A guy named Abed is driven insane by his desire to ascertain if Nicolas Cage is “good or bad” in a 2014 episode of the US comedy Community. This is the same scenario that confronts anyone wanting to assess the attributes of You seasons four. The acting is uneven, the humor is poor, narrative lines appear out of nowhere and are abruptly discarded, and the biggest revelation is ludicrous.
And yet, it is flawless.
Although the first half of season four expertly shifted between horrible, decent, and so-bad-it’s-good, the second broadens the range from breathtakingly dreadful to totally fantastic.
It picks up where we left off, with Joe Alias Prof Jonathan Moore (Penn Badgley) returning to London after fleeing the “Eat the Rich” Killer, who was revealed to be Rhys Montrose (a lovely Ed Speleers), a working-class person disgusted by the aristocratic circles he now associated with.
Joe is chasing his rival, thinking that he must beat him before he lays a string of murders on him – disregarding the extended monologue in which Rhys announced his intention to frame the killings on psychotic aristo Roald. Not that “pinning” the killings on anybody seems quite necessary, considering that the investigators behind a widely publicized serial murderer haven’t noticed that a man with a false name, wearing only a baseball cap, has been at every crime site.
Almost every persona looks to exude a sense of comfort. Except for Lady Phoebe, no one seemed to be bothered by their previous murderous weekend away. The second half of the season spends less time with the snobs we’ve grown to despise, but we still get enough of Adam, Lukas Gage’s genuinely terrible playboy. As this season’s MVP, he joins Shay Mitchell’s socialite, Peach, from season one, James Scully’s trust money baby, Forty Quinn, from season two, and Shalita Grant’s swinging momfluencer, Sherry, from season three. His scenery-chewing serves to distract from the low stakes of his tale, which is about whether a private members’ club will be able to get adequate financial backing.
To keep the story moving and to avoid the liberties this show takes with plot structure and human behavior, we get a lot of monologues from the characters. This “tell, don’t show” tactic, however, works to its advantage. As characters look into the middle distance and reveal wicked plots, the camp delights are at their peak. Charlotte Ritchie excels at this as Joe’s love interest Kate, who appears tormented as she exposes some of the most perplexing reasoning conceivable.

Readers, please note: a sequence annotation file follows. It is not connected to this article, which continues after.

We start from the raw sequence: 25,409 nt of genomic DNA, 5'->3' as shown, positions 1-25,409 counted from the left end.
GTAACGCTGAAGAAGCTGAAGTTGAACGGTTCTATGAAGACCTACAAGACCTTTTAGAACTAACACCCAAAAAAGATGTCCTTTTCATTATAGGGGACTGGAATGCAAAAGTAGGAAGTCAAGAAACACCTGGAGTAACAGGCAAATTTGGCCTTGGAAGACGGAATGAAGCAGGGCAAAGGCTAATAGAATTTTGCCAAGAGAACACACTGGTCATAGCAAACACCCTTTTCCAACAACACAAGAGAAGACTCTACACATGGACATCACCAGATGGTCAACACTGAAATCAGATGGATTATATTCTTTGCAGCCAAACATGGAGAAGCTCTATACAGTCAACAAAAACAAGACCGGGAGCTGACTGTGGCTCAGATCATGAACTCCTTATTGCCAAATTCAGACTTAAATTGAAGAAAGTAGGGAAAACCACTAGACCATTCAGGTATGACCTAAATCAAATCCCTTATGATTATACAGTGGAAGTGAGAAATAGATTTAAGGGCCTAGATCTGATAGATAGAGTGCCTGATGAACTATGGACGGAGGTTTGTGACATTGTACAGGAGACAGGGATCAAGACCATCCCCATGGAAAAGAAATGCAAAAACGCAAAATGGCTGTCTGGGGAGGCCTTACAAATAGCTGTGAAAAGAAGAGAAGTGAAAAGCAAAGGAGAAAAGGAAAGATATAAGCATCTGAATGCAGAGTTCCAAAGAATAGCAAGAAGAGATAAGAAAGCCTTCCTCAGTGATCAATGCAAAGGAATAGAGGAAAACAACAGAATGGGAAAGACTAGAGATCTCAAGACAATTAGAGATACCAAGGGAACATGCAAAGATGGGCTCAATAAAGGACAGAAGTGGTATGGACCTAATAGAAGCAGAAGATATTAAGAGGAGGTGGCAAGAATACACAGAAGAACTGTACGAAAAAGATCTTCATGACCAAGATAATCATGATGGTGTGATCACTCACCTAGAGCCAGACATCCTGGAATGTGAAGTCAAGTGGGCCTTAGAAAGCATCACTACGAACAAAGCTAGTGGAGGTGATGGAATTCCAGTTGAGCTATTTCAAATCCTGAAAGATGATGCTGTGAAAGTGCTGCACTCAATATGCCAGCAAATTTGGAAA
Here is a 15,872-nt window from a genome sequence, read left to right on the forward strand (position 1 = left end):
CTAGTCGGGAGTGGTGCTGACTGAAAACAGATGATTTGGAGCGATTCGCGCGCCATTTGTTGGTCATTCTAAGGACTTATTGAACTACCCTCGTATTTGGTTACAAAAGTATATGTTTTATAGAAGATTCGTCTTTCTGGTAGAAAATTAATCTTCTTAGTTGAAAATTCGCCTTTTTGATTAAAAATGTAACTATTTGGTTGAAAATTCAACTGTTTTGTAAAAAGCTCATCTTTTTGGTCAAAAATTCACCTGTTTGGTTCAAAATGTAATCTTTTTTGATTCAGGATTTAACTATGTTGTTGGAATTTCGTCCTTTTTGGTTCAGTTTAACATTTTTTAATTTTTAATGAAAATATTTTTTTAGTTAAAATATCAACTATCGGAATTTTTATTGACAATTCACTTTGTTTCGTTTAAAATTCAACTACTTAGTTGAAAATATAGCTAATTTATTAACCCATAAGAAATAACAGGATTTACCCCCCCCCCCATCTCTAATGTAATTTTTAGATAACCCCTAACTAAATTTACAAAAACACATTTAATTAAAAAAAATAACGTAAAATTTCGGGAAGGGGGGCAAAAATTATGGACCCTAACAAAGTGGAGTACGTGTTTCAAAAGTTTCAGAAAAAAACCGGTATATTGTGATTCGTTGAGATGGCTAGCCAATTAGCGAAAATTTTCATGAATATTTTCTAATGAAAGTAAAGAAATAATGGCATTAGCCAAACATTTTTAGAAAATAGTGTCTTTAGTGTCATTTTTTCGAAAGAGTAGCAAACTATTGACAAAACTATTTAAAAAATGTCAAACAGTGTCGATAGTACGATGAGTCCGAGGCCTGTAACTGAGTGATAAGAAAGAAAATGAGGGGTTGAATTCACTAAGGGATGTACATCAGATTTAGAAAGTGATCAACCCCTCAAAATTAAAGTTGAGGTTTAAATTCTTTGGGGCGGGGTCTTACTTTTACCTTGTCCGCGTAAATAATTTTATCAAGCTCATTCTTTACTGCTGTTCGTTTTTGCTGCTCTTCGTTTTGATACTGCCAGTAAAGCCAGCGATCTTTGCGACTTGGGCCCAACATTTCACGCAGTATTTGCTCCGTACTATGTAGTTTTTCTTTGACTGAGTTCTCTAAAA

You succeed because its imperfections are entertaining. Let us set aside the fact that Greg Kinnear & Ritchie have been the most awful father-daughter duo in recent memory. Never mind that Joe’s narrative contains so many “you”s that it’s difficult to tell who he’s talking about half the time. No mind that the performances are so varied that it might be an unholy mash-up of a dozen distinct acts. You’re having a riot because you’re not concerned with subtlety. Joe’s caustic internal monologue as Dr. Jekyll/Mr. The ludicrous leaps in logic, as well as the passionate homoeroticism between Rhys and Joe, are all part of the fun.
Victoria Peretti’s brief cameo as Joe’s magnificently mad ex-wife, Love, further emphasizes Ritchie and Badgley’s dusty lack of chemistry. Nonetheless, this works to the show’s benefit since even the most foreshadowed situations have an element of surprise because it’s never obvious if Joe and Kate genuinely like each other.
The last episode is the best/worst, with several plotlines finishing off-screen, with bizarre twists, or with genuine magic. Although previous seasons concluded by attempting to undermine our preconceptions of romcoms and white male privilege, the endings of seasons three and four both appear to be free of the need to imply anything at all. For the authors, it’s essentially a game of whack-a-mole with such a multi-headed monster of a plot. Nevertheless, like seeing Joe plot his way out of a murder, there’s a meta-textual thrill in watching the authors find out how to deal with the disorder.